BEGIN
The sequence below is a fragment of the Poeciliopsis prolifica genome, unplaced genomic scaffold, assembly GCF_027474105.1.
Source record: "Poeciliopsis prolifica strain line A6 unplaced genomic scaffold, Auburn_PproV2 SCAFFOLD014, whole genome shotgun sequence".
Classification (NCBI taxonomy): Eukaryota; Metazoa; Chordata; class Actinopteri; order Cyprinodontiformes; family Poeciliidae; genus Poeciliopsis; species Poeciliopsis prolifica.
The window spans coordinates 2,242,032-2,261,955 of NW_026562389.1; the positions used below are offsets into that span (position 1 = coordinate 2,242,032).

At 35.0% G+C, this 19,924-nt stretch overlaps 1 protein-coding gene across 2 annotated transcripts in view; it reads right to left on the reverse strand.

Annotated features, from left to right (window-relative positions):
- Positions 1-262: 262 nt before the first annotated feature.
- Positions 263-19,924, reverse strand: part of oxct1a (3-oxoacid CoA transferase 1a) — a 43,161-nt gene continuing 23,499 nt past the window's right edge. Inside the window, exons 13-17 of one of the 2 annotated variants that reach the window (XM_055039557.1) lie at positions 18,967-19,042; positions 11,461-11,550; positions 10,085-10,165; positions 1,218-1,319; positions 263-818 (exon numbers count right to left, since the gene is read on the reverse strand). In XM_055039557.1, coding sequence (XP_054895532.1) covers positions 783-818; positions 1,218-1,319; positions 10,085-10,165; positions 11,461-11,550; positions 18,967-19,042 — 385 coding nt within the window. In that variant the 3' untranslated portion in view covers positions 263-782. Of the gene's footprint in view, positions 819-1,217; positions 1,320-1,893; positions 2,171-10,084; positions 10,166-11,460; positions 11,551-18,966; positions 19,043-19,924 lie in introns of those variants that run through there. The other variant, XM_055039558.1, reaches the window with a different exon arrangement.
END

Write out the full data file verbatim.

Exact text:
The sequence below is a fragment of the Poeciliopsis prolifica genome, unplaced genomic scaffold, assembly GCF_027474105.1.
Source record: "Poeciliopsis prolifica strain line A6 unplaced genomic scaffold, Auburn_PproV2 SCAFFOLD014, whole genome shotgun sequence".
Classification (NCBI taxonomy): Eukaryota; Metazoa; Chordata; class Actinopteri; order Cyprinodontiformes; family Poeciliidae; genus Poeciliopsis; species Poeciliopsis prolifica.
The window spans coordinates 2,242,032-2,261,955 of NW_026562389.1; the positions used below are offsets into that span (position 1 = coordinate 2,242,032).

At 35.0% G+C, this 19,924-nt stretch overlaps 1 protein-coding gene across 2 annotated transcripts in view; it reads right to left on the reverse strand.

Annotated features, from left to right (window-relative positions):
- Positions 1-262: 262 nt before the first annotated feature.
- Positions 263-19,924, reverse strand: part of oxct1a (3-oxoacid CoA transferase 1a) — a 43,161-nt gene continuing 23,499 nt past the window's right edge. Inside the window, exons 13-17 of one of the 2 annotated variants that reach the window (XM_055039557.1) lie at positions 18,967-19,042; positions 11,461-11,550; positions 10,085-10,165; positions 1,218-1,319; positions 263-818 (exon numbers count right to left, since the gene is read on the reverse strand). In XM_055039557.1, coding sequence (XP_054895532.1) covers positions 783-818; positions 1,218-1,319; positions 10,085-10,165; positions 11,461-11,550; positions 18,967-19,042 — 385 coding nt within the window. In that variant the 3' untranslated portion in view covers positions 263-782. Of the gene's footprint in view, positions 819-1,217; positions 1,320-1,893; positions 2,171-10,084; positions 10,166-11,460; positions 11,551-18,966; positions 19,043-19,924 lie in introns of those variants that run through there. The other variant, XM_055039558.1, reaches the window with a different exon arrangement.